Ian McEwan has a unique ability to make me love his books, despite making me feel so terribly sad. On Chesil Beach is the story of one young couple’s ill-fated wedding night. The book opens as Florence and Edward are enjoying a private dinner in their honeymoon suite:
They were young, educated, and both virgins on this, their wedding night, and they lived in a time when conversation about sexual difficulties was plainly impossible. But it is never easy. They were sitting down to supper in a tiny sitting room on the first floor of a Georgian inn. In the next room, visible through the open door, was a four-poster bed, rather narrow, whose bedcover was pure white and stretched startlingly smooth, as though by no human hand. (p. 1)
Florence was scared to death, ill-informed, and disgusted by the few facts she knew about impending events. Edward was filled with desire, but also with intense fear of failure. The first chapter (33 pages) builds tension up to the point that Florence and Edward make their way towards that four-poster.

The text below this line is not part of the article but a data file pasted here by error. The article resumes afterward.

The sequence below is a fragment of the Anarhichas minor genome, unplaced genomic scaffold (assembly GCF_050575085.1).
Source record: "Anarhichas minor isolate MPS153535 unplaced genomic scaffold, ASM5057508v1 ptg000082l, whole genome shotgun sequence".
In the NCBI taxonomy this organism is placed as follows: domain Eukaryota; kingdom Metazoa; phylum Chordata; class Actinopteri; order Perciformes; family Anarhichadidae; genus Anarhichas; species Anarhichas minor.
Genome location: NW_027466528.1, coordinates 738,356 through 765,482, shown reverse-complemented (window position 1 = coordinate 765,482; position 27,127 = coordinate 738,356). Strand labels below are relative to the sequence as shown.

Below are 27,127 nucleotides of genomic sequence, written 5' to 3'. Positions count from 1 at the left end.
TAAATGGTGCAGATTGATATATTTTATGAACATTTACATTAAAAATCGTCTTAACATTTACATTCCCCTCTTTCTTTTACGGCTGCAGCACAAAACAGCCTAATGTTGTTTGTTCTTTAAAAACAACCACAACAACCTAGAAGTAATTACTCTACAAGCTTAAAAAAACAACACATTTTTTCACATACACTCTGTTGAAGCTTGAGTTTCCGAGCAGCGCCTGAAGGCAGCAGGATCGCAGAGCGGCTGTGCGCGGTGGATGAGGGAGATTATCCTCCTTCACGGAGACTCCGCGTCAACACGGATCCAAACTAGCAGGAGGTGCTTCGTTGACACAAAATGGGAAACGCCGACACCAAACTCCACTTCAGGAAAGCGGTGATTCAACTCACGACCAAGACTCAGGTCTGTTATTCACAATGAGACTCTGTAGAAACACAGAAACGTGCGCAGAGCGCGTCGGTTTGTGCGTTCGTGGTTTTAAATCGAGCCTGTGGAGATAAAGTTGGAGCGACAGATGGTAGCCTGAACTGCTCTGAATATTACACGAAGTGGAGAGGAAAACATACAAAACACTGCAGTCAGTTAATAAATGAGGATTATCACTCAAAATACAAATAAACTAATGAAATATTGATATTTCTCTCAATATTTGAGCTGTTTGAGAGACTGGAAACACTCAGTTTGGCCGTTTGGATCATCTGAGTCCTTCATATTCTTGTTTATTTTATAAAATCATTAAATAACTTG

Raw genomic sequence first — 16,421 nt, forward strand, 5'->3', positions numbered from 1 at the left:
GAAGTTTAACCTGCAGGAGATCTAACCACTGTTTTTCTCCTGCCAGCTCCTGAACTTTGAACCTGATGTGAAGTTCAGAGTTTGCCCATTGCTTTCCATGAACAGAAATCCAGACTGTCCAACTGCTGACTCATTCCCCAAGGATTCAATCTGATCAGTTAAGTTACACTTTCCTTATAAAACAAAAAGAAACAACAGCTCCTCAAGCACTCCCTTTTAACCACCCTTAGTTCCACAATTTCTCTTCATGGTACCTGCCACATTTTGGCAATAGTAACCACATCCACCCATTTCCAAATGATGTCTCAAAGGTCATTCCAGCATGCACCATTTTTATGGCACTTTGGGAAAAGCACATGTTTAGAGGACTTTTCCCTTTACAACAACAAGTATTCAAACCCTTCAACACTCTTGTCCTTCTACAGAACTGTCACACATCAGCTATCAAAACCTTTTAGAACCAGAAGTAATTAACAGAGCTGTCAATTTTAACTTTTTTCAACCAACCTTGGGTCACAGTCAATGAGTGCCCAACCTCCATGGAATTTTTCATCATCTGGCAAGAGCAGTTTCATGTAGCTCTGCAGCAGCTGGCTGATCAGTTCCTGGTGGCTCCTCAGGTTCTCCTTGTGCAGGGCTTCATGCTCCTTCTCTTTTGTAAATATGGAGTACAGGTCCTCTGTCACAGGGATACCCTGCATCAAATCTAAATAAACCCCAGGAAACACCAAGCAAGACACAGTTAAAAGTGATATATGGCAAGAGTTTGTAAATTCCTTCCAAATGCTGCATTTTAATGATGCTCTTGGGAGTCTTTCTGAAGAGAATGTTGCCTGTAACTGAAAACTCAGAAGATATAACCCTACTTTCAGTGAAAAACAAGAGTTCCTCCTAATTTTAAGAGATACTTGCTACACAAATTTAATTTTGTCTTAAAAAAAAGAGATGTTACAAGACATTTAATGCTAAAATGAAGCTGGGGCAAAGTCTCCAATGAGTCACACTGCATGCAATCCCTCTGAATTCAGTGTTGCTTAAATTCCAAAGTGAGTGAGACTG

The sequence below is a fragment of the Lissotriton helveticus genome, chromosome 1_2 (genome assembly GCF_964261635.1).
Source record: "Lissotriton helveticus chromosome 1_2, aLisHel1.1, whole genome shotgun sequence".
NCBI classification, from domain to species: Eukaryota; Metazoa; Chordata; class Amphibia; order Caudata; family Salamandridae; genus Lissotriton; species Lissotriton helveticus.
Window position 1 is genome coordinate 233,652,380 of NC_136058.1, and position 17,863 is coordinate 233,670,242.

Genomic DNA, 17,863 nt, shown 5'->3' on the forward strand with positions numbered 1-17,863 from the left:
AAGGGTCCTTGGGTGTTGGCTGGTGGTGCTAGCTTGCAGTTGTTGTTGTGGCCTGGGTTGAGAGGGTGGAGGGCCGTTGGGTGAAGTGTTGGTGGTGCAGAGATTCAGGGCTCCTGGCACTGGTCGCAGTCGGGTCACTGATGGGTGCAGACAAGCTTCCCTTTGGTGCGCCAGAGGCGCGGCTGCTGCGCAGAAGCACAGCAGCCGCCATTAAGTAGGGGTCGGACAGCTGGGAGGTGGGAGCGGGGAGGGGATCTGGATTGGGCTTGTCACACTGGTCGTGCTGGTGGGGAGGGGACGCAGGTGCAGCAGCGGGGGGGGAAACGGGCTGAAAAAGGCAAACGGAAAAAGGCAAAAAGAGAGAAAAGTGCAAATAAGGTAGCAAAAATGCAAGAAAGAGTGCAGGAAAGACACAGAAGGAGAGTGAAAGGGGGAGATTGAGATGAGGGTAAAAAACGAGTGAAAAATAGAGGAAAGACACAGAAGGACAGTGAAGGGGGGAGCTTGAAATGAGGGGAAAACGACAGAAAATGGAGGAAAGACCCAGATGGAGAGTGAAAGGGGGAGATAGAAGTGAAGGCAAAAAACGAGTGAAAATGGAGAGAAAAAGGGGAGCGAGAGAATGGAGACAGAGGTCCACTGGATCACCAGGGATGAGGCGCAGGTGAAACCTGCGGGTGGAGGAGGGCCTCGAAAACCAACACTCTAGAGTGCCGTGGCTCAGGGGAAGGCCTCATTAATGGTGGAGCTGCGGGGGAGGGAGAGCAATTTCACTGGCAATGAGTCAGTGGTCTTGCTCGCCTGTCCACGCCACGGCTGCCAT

McEwan then leaves Edward and Florence in a state of suspended animation, and takes the reader back in time to understand how they met, their family histories, and their relationship. Florence is a violinist in a string quartet, and the daughter of a wealthy businessman. Edward was from more humble stock, but well-educated, and while he did not particularly appreciate classical music, he was very supportive of Florence. He also dutifully accepted employment with Florence’s father, even though it was far removed from his field of expertise.
Back to the bedroom, where you can cut the tension with a knife. You just know things aren’t going to go well for this couple, and their complete inability to communicate just takes things from bad to worse. It’s not just that they can’t talk about sex, it seems they can’t talk about anything important. Their responses are all too human, but as McEwan shows, small acts of anger have lasting consequences.
At just over 15o pages, On Chesil Beach was a very quick read, but Ian McEwan is such a master at both characterization and drama that the book had enormous emotional impact.